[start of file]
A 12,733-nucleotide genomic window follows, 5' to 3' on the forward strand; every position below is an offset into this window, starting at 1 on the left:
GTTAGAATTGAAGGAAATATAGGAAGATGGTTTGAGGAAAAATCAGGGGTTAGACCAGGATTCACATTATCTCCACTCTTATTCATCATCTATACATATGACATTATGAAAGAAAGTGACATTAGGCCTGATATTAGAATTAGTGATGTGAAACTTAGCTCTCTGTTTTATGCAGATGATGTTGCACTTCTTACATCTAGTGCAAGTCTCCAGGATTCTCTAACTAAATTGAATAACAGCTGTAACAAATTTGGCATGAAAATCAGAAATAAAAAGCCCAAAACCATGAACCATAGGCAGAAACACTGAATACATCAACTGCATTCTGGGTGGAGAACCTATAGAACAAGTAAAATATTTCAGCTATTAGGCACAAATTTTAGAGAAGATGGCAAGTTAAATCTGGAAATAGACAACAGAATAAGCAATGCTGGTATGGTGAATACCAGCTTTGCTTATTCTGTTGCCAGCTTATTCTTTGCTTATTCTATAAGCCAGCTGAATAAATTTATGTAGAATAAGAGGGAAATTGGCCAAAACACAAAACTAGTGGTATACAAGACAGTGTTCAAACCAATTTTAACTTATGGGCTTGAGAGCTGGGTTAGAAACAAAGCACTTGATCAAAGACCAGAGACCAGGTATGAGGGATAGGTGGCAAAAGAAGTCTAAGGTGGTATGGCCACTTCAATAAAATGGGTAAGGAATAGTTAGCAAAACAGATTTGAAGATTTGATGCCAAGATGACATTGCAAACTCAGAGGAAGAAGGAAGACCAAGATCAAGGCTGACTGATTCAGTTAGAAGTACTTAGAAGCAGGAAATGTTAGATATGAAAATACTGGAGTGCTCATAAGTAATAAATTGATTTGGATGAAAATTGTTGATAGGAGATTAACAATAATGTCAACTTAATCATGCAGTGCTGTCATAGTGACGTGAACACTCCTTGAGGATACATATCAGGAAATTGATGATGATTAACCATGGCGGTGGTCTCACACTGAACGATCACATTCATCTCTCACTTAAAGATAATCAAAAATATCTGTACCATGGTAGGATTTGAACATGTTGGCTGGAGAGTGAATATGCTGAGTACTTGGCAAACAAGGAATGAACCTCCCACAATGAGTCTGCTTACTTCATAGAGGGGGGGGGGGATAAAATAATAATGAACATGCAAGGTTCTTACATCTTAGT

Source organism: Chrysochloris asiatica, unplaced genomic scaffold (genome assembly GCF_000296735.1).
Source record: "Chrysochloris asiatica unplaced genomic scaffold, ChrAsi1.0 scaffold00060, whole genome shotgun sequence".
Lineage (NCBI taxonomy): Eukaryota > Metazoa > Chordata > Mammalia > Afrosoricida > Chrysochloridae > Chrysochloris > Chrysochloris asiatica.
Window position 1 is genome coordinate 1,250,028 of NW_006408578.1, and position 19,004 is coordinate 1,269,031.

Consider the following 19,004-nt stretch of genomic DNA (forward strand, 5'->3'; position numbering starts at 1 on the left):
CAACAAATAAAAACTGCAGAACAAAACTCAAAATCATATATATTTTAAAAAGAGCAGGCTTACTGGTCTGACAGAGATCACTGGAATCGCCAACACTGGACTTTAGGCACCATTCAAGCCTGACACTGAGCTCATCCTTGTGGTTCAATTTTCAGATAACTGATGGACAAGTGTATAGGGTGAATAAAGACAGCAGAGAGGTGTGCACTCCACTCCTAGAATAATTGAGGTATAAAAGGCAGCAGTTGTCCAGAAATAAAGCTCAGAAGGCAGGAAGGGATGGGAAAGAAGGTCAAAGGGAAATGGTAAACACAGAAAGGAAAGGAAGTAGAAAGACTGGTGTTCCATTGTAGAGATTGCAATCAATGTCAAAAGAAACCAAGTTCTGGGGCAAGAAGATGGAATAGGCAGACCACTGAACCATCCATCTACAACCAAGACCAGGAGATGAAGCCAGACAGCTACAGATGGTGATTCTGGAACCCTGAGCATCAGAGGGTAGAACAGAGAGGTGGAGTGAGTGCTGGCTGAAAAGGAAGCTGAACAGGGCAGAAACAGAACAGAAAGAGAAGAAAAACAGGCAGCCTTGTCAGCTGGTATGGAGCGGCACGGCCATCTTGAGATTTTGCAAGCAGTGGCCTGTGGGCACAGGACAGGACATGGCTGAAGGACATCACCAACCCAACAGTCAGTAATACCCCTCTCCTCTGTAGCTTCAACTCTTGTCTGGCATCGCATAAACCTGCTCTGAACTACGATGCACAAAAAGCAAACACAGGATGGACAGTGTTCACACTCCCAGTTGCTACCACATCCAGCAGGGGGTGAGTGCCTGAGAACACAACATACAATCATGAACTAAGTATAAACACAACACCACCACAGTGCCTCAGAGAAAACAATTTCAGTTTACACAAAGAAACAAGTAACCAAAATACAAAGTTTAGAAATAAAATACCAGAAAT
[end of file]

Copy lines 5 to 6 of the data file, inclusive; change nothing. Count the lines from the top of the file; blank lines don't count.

Lineage (NCBI taxonomy): Eukaryota > Metazoa > Chordata > Mammalia > Afrosoricida > Chrysochloridae > Chrysochloris > Chrysochloris asiatica.
Window position 1 is genome coordinate 1,250,028 of NW_006408578.1, and position 19,004 is coordinate 1,269,031.